Cultural and national identity are often interconnected and almost inseparable. However, art has the exclusive superpower to connect with people and communities around the world. Art has a language of its own that engages the viewers who interpret the message embedded in it. Art can link absolute strangers sharing the same passion.
The present situation has been a blessing in disguise despite the odds. Although the global pandemic of COVID 19 has had a detrimental effect on many of our lives but has surely tapped our artistic side. Art has unquestionably played a crucial role in unwinding the pent-up feelings, exploring new possibilities, keeping sanity intact. Art is a therapy, and its benefits cannot be undermined. The potential of art has been realized, and we do have specialized schools to train creatives to master the skill. In fact, the placement of visual arts in the curriculum primarily highlights that it needs to be nurtured from a tender age.
Virtual exhibitions gave an impetus and encouraged many artists around the world to express their emotions of anxiety, isolation and much more. It came forward as a fantastic outlet of letting the wings of art spread around without stepping out. The museums were not far to catch up with this trend, giving the museums the best of both the worlds during the difficult times.
Mapping the History
For centuries or time, immemorial art has unfolded stories that have woven the fabric of our cultural history ranging from cave art to modern-day abstract art and installations. Every part of the world has had a rich and storied history documented in manuscripts, cave walls, structures, scrolls, among others. In context to Canada, the Group of Seven played an important role in documenting the numerous landscapes that were unseen or hidden from the world. In fact, they offer to date an important source of information that is used by geographers for study to base their assumptions and findings. Many of these artists are now a part of the collections in the Art Gallery of Ontario and National Gallery of Canada, and even Ottawa Art Gallery. This group of artists were the harbingers of the first major national art movement in Canada, believing that Canadian art could be developed with a direct connection with nature and landscape.
To learn a new language or study the culture of a specific part of the world can be extremely tricky and difficult. But art can make this Herculean task quite simple and interesting. This said, it means that the artists, irrespective of subject matter, always add an element of their culture or history that strings the viewers and adds value to the artwork. A riddle that can only be solved if you understand the concept and a little about the artist. To look from a cultural perspective would enable the viewer to get an insight into the artist’s world.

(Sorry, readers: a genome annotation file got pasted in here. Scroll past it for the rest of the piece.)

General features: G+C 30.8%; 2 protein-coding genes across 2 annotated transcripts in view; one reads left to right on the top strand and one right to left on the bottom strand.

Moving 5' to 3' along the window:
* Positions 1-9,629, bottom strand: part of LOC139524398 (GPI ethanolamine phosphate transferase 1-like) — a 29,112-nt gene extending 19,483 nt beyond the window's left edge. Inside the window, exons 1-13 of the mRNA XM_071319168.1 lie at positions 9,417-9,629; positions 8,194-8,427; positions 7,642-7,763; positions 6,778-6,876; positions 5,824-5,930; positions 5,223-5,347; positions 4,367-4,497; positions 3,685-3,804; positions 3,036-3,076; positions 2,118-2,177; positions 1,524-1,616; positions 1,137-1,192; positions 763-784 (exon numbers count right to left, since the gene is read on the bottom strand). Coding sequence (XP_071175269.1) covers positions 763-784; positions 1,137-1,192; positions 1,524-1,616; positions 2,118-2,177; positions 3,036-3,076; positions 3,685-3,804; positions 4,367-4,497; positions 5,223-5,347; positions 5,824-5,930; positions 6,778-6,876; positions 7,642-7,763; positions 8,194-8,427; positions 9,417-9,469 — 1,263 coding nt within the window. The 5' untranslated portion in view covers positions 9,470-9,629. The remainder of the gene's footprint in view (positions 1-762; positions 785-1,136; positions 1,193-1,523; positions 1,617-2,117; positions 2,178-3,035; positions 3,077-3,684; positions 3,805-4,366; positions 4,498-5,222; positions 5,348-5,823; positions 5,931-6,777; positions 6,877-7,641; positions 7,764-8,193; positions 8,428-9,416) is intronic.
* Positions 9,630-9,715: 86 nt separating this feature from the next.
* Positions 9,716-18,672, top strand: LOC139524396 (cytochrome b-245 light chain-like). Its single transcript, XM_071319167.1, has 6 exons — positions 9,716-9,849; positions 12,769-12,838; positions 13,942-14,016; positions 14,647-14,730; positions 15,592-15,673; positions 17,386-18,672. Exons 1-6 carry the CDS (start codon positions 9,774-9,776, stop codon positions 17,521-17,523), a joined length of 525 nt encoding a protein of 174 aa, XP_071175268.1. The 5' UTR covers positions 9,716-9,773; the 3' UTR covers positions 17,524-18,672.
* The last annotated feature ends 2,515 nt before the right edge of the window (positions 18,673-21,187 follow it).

Art is a simple term for a much larger scope of creative endeavours such as painting, sculpture, printmaking, and much.
Stories have an integral part of passing the enriched culture from one generation to another, and it has breathed a new life through the platform of storytelling events such as organized in Wychwood Barns near the historic Christie street of Toronto. The avid listeners and storytellers tell stories from around the globe such as Japan, India, the US that can take you for a ride without a passport. As a matter of fact, the fables or heroic stories are a celebration of one or more human characters that is an ideal virtue of a person. The short or long stories have an entertainment element and a moral that embeds within us much more easily than an extensive encyclopedia on history or culture.
Bridging the communal and cultural differences
Canada being a multicultural country, manifests the best example of different cultures on one land. This is evident from the celebration of multicultural events inclusive of BIPOC and First nations or Aboriginals artists who share a part of their history and culture through art. Historical and cultural roots are inevitability woven in the different art forms that foretell a much deeper meaning that catches the eye. For instance, Aboriginal art has a detailed use of line work, and the artwork is mostly portable, making it more useful than just for aesthetic purposes.
Art galleries, art spaces provide ample opportunities not only to nourish your creativity but also a gapping social and cultural divide. Brainstorming ideas, exploring mediums and tools to create something new. Art has no language, and we may often come up with artists who have had no formal training in the fields, yet their passions and dedication have not stopped to amaze us. The numerous art events that are conducted across the country have given a good source of encouragement and opportunity to showcase many upcoming and established artists.
An incident that happens in one part of the world has a ripple effect on the other regions or countries, too, directly or indirectly. Art can bridge the gap between people settled in several parts of a city, province or even a country by communicating a philosophy, governmental change or societal turmoil taking place in one part of the globe into an art gallery, theatre, public space, or a workshop in another part of the world. Henceforth, making us more empathetic, informed, and perceptive human beings, that are essential as a global citizen.
The attempts of activism would go unnoticed has it not been supported by the artistic element. Satirical comic strip to posters or simple video. For instance, graffiti was initially a rebellious attempt to protest an issue often against the authorities. However, with time we can see a shift of this artistic form getting approval as an art that is now commissioned on a larger scale. Graffiti walls can be seen painted across the older parts of Toronto.
Art has evolved over centuries, adding colour and spice to our lives.